229th  Top economists 
NeoKeynesian economics  

Birth  13 December 1911 Skedsmo, Norway 
Death  26 July 1999 (aged 87) Oslo, Norway 
Nationality  Norway 
Institution  University of Aarhus University of Chicago University of Oslo 
Field  Macroeconomics, econometrics 
Alma mater  University of Oslo 
Influences  Ragnar Frisch 
Contributions  Probability approach in econometrics Balanced budget multiplier 
Awards  Nobel Memorial Prize in Economic Sciences (1989) 
Information at IDEAS/RePEc 
Trygve Magnus Haavelmo (13 December 1911 – 26 July 1999) was an economist with main research interests centered on the fields of econometrics and economics theory. During World War II he worked with Nortraship in the Statistical Department in New York City. He received his Ph.D. in 1946 for his work on the "probability approach in econometrics" (1944). He was awarded the Nobel Memorial Prize in Economic Sciences in 1989.
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Born in Skedsmo, Norway, Haavelmo studied with Ragnar Frisch at the University of Oslo. He went to the United States in 1939 as a Fulbright scholar, where he remained until 1947. Haavelmo spent much of his sojourn at the Cowles Commission, before returning to Oslo. There he first worked as head of division in the Trade department from 194748, and subsequently was appointed Professor in economics and statistics at the University of Oslo in 1948. He remained there until his retirement in 1979.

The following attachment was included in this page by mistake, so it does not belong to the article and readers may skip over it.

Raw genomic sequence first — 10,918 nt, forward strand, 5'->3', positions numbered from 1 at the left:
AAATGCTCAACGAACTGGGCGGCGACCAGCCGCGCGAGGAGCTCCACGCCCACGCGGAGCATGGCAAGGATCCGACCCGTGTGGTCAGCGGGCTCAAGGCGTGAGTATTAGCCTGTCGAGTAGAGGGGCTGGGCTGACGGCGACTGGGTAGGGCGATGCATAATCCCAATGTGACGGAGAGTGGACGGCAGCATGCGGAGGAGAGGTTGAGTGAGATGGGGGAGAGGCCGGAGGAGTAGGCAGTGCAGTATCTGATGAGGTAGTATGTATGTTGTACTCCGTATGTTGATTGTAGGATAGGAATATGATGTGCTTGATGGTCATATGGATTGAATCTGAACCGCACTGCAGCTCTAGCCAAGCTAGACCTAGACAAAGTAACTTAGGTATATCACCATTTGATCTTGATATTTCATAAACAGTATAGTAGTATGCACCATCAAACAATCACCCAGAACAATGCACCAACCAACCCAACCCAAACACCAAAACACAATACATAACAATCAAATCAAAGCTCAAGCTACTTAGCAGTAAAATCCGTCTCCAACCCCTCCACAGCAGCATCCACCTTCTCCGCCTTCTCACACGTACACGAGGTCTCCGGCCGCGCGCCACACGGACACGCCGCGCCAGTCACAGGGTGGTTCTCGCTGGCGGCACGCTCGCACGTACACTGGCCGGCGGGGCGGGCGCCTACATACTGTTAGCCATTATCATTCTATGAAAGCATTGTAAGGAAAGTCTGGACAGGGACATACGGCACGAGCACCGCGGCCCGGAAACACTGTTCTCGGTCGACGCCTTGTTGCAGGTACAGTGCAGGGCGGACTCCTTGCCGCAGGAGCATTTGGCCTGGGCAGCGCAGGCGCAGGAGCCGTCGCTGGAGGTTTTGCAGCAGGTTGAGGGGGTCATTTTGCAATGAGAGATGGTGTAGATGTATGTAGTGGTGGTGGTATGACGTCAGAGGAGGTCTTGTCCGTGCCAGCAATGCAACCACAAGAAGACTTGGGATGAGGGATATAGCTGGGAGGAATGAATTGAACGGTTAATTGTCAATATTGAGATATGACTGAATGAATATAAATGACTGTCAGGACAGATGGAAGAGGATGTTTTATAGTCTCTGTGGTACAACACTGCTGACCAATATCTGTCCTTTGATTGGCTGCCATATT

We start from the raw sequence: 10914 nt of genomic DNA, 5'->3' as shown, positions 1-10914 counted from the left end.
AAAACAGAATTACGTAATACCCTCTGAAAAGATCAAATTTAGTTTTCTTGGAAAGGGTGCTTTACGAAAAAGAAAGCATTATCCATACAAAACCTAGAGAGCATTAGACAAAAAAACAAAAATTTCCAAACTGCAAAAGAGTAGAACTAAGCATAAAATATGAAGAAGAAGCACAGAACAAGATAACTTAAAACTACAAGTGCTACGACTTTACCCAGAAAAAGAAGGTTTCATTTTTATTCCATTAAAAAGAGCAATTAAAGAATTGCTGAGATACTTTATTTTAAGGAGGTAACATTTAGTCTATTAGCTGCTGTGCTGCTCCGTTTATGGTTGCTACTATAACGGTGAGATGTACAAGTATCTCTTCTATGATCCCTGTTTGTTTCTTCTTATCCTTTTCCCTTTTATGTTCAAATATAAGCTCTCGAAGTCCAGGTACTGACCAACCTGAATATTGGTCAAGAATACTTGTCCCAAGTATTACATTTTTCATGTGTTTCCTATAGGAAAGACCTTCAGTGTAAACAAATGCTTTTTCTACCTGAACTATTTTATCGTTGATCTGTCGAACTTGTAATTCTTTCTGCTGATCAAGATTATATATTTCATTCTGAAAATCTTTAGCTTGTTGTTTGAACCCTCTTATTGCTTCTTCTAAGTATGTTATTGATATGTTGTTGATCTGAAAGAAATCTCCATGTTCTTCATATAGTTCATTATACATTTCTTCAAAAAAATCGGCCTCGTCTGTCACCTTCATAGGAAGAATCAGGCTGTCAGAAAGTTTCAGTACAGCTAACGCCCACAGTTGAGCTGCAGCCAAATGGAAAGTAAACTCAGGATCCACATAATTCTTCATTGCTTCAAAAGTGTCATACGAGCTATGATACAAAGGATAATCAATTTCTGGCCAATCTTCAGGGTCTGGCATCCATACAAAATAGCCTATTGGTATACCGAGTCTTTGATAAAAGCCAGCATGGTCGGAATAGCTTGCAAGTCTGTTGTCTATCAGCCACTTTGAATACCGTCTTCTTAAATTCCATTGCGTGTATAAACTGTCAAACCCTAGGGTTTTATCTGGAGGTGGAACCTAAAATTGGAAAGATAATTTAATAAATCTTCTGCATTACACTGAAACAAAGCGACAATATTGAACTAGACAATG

It was during his stay in the United States that Haavelmo wrote his most influential work – a 1944 article introducing the "probability approach" to econometrics. The probability approach argued that we should envision existing economic data series as being "a sample selected by Nature", i.e. randomly derived from a "hypothetical" series of distribution which governed reality but which was unobservable. Thus, Haavelmo argued, we can test the validity of economic theories by couching the theoretical model in terms of statistical relationships which can then be tested. The relationship between theory and the hypothetical underlying "reality", argued Haavelmo, is akin to the relationship between the observed data and that "reality". Therefore, if we can come close in relating theory with observed data in some precisely defined statistical manner, then we are effectively saying we have "reproduced" another "natural drawing" from the hypothetical "reality" and thus our theoretical relationships are in a sense "true".
Haavelmo also addressed the issues of identification problems in simultaneous equations econometric problems (Haavelmo, 1943, 1947). It was Haavelmo who differentiated the "structural" from the "reduced" form equation and discussed the relationship between the original parameters and the reducedform estimates. It was Haavelmo that introduced the "determinant condition" for identifiability. This set the ground for the "Cowles approach" approach to econometrics and the methodological debates on empirical economics that raged during the 1940s.
Haavelmo contributed to other areas of economics. In business cycle theory, Haavelmo argued in an 1940 paper that one need not obtain oscillations as a solution to a dynamic model as one can obtain business cycles with a monotonic dynamical system, provided there is an appropriate pattern of shocks à la Slutsky. Haavelmo is also responsible for the famous Keynesian "balanced budget multiplier theorem" (1945).
In the 1950s, Haavelmo moved in more theoretical directions. In 1954, he published a book on growth theory with "skill accumulation" that anticipates many of the themes of modern "endogenous growth" theories. His most bold effort was in attempting to set out a microfounded theory of investment (1960). Haavelmo identified the main problems of reconciling a theory of capital with a theory of investment.
In 1989, Haavelmo was awarded the Nobel Memorial Prize in Economic Sciences "for his clarification of the probability theory foundations of econometrics and his analyses of simultaneous economic structures."